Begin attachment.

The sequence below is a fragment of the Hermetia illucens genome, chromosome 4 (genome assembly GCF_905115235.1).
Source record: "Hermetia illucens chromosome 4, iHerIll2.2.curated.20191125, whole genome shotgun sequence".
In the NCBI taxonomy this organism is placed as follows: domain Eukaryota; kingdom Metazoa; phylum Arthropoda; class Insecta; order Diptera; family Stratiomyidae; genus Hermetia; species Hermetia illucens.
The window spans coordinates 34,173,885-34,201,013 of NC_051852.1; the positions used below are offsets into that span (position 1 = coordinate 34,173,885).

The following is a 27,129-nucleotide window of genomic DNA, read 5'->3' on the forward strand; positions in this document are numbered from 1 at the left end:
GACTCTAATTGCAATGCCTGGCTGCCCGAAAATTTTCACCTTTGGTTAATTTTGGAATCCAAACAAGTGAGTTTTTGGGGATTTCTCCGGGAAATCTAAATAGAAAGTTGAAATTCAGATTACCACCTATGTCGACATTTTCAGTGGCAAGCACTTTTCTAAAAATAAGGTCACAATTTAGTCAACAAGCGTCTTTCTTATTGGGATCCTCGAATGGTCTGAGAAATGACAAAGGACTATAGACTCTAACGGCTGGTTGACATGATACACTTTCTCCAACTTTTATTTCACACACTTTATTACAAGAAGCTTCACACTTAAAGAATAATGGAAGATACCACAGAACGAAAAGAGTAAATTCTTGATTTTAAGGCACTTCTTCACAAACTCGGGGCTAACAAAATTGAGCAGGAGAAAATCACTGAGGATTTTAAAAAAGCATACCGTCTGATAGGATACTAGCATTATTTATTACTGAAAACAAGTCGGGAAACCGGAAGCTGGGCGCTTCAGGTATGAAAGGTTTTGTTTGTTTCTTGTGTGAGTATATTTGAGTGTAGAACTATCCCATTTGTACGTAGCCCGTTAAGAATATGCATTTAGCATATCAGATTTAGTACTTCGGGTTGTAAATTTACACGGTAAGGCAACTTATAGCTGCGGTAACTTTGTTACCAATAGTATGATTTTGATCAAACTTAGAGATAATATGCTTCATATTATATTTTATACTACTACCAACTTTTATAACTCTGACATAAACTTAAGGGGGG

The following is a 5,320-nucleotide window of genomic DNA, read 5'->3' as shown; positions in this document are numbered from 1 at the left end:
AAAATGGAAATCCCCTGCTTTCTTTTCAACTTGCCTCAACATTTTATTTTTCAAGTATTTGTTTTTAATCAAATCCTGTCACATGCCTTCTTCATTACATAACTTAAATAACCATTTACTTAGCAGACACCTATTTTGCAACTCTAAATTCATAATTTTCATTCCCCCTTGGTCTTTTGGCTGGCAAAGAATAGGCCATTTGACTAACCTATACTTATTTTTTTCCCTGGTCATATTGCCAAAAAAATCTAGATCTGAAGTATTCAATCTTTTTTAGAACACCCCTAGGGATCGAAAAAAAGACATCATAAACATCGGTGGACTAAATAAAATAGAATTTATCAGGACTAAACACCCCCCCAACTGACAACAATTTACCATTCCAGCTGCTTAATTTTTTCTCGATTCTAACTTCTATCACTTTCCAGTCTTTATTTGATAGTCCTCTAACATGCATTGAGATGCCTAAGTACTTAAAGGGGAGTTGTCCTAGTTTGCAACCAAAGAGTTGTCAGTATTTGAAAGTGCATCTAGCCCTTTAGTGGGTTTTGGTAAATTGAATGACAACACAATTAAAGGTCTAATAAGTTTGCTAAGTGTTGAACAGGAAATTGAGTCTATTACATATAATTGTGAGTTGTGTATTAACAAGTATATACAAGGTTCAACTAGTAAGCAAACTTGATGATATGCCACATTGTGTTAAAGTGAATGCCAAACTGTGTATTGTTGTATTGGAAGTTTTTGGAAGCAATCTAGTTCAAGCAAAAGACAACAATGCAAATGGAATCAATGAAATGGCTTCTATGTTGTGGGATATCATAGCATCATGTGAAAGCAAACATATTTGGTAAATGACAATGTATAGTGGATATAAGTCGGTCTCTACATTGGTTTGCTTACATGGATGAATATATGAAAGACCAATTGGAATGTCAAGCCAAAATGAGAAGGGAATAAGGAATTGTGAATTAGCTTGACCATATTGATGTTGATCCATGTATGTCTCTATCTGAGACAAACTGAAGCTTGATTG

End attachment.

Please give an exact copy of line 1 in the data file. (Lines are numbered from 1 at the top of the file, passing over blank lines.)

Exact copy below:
The sequence below is a fragment of the Hermetia illucens genome, chromosome 4 (genome assembly GCF_905115235.1).